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Listen, eating well and homemade cooking does not have to be hard, time consuming, or tasteless. That’s the theme of this blog. I want to show you how to eat well, simply; without having to buy rare ingredients at a specialty store, recipes that take minutes, and taste delicious! This recipe is what I call a “dump” recipe. I dump all of the ingredients into the pot with very little prep time. Easy peasy!

I have spun this soup recipe many ways but I must admit this one may be my favorite. It’s vegan which means it is entirely animal product free! I wanted to do it in October because you could also call this anti-cancer soup or anti-inflammatory soup but wellness soup fits more peoples wants/needs.

You cannot get too many veggies. If I’m missing a vegetable that you usually use in a soup or stew, add it. If there are leftover veggies in your freezer or refrigerator and you want to use them, throw those kids into the pool! Same thing with herbs and spices…use what you have and what you think will taste good together. You can’t go wrong with veggie soup, add what moves you!

To quote my dear friend and fellow dietitian Heather Tressler “Baking is a science, cooking is an art” meaning that when you bake something you probably should follow the recipe or it may not turn out well. Cooking however, is an art meaning that it is up to interpretation. Add, subtract, make it your own piece of art!

Let’s get down to it because I know you want the recipe!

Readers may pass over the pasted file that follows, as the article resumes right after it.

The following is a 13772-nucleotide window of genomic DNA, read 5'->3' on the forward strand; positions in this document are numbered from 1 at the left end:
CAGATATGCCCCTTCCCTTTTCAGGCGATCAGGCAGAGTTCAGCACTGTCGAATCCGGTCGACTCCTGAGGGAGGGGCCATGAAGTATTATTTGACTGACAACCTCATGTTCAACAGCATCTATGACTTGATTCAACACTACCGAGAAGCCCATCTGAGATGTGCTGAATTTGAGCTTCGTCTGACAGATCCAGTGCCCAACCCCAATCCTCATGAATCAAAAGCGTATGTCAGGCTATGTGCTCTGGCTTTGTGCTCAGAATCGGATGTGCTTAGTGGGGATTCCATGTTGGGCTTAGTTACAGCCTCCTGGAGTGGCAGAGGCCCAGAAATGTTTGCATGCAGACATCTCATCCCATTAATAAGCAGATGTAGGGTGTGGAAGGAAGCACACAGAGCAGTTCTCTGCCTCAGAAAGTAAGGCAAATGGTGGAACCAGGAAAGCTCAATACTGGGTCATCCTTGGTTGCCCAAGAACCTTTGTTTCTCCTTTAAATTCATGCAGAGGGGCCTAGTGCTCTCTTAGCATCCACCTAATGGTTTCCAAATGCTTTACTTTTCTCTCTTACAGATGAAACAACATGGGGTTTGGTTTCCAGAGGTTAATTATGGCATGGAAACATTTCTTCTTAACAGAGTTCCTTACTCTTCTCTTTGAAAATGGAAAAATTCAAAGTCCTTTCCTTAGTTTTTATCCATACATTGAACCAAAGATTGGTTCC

Amanda’s Wellness Soup

Ingredients:

  • 3 tablespoons of canola oil
  • 2 tablespoons minced garlic (or more up to you)
  • 1 medium chopped onion (shortcut: use frozen chopped onions)
  • 1/2 teaspoon black pepper
  • 1/4 teaspoon turmeric
  • 1/4 teaspoon cayenne pepper (or more if you want to really spice it up)
  • 2 tablespoons balsamic vinegar (surprise ingredient)
  • 3 bay leaves
  • 1 teaspoons basil
  • 2 teaspoons oregano
  • 1/2 cup lentils
  • 1/2 cup quinoa
  • 64 oz vegetable broth
  • 32 oz frozen soup vegetables (microwave for 5 minutes in a glass bowl)
  • 7 oz frozen corn
  • 10 oz shredded cabbage (you can shred yourself (about 3 cups) or use already shredded
  • 7 oz can of mushrooms (or any type of mushroom you like)
  • 5 oz frozen chopped kale
  • 1, 32 oz can diced tomatoes

Directions

  1. Heat a large stock pot over medium high heat, pour canola oil in and follow it up with garlic and onion. Allow the onion to cook until for 1-2 minutes.
  2. Add black pepper, turmeric, cayenne pepper and balsamic vinegar and allow the vinegar to cook down slightly (about 2 minutes)
  3. Add bay leaves, basil, oregano, lentils, and quinoa. The pan will be fairly dry but that is ok! Allow the lentils and quinoa to toast for about 1 minute before pouring the veggie broth.